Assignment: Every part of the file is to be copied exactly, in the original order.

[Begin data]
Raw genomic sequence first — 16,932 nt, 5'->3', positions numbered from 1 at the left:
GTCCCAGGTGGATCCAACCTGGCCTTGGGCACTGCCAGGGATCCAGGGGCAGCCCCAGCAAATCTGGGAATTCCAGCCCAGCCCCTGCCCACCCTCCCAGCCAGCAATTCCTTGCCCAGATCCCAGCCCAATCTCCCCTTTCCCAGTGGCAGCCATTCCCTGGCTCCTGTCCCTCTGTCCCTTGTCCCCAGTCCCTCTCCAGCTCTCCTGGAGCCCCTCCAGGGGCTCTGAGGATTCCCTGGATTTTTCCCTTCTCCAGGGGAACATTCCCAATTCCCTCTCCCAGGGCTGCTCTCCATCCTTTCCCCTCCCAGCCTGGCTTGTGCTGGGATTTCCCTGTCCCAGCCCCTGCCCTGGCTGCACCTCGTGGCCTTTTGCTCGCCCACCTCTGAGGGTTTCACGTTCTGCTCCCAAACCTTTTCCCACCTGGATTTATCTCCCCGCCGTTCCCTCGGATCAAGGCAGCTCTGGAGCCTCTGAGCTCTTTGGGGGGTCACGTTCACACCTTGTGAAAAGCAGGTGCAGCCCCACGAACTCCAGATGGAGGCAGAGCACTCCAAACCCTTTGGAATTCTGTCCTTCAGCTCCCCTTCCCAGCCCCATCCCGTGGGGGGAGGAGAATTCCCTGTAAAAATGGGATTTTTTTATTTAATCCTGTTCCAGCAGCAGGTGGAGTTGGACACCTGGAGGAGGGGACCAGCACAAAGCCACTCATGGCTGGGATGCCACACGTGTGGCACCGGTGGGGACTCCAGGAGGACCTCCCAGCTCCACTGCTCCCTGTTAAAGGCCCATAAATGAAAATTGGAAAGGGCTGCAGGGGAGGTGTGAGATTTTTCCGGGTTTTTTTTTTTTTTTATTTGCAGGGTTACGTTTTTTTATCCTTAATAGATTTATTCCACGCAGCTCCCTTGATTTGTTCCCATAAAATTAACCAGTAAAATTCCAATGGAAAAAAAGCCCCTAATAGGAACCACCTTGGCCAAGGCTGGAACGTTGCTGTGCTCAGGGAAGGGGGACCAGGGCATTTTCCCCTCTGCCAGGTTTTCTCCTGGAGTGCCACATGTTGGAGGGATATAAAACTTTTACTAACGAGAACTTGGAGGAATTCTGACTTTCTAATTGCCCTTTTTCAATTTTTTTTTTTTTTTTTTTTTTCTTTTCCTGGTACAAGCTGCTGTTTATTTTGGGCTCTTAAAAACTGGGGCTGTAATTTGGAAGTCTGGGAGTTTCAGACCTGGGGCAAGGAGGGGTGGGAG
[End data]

Raw genomic sequence first — 16,932 nt, 5'->3', positions numbered from 1 at the left:
GTCCCAGGTGGATCCAACCTGGCCTTGGGCACTGCCAGGGATCCAGGGGCAGCCCCAGCAAATCTGGGAATTCCAGCCCAGCCCCTGCCCACCCTCCCAGCCAGCAATTCCTTGCCCAGATCCCAGCCCAATCTCCCCTTTCCCAGTGGCAGCCATTCCCTGGCTCCTGTCCCTCTGTCCCTTGTCCCCAGTCCCTCTCCAGCTCTCCTGGAGCCCCTCCAGGGGCTCTGAGGATTCCCTGGATTTTTCCCTTCTCCAGGGGAACATTCCCAATTCCCTCTCCCAGGGCTGCTCTCCATCCTTTCCCCTCCCAGCCTGGCTTGTGCTGGGATTTCCCTGTCCCAGCCCCTGCCCTGGCTGCACCTCGTGGCCTTTTGCTCGCCCACCTCTGAGGGTTTCACGTTCTGCTCCCAAACCTTTTCCCACCTGGATTTATCTCCCCGCCGTTCCCTCGGATCAAGGCAGCTCTGGAGCCTCTGAGCTCTTTGGGGGGTCACGTTCACACCTTGTGAAAAGCAGGTGCAGCCCCACGAACTCCAGATGGAGGCAGAGCACTCCAAACCCTTTGGAATTCTGTCCTTCAGCTCCCCTTCCCAGCCCCATCCCGTGGGGGGAGGAGAATTCCCTGTAAAAATGGGATTTTTTTATTTAATCCTGTTCCAGCAGCAGGTGGAGTTGGACACCTGGAGGAGGGGACCAGCACAAAGCCACTCATGGCTGGGATGCCACACGTGTGGCACCGGTGGGGACTCCAGGAGGACCTCCCAGCTCCACTGCTCCCTGTTAAAGGCCCATAAATGAAAATTGGAAAGGGCTGCAGGGGAGGTGTGAGATTTTTCCGGGTTTTTTTTTTTTTTTATTTGCAGGGTTACGTTTTTTTATCCTTAATAGATTTATTCCACGCAGCTCCCTTGATTTGTTCCCATAAAATTAACCAGTAAAATTCCAATGGAAAAAAAGCCCCTAATAGGAACCACCTTGGCCAAGGCTGGAACGTTGCTGTGCTCAGGGAAGGGGGACCAGGGCATTTTCCCCTCTGCCAGGTTTTCTCCTGGAGTGCCACATGTTGGAGGGATATAAAACTTTTACTAACGAGAACTTGGAGGAATTCTGACTTTCTAATTGCCCTTTTTCAATTTTTTTTTTTTTTTTTTTTTTCTTTTCCTGGTACAAGCTGCTGTTTATTTTGGGCTCTTAAAAACTGGGGCTGTAATTTGGAAGTCTGGGAGTTTCAGACCTGGGGCAAGGAGGGGTGGGAG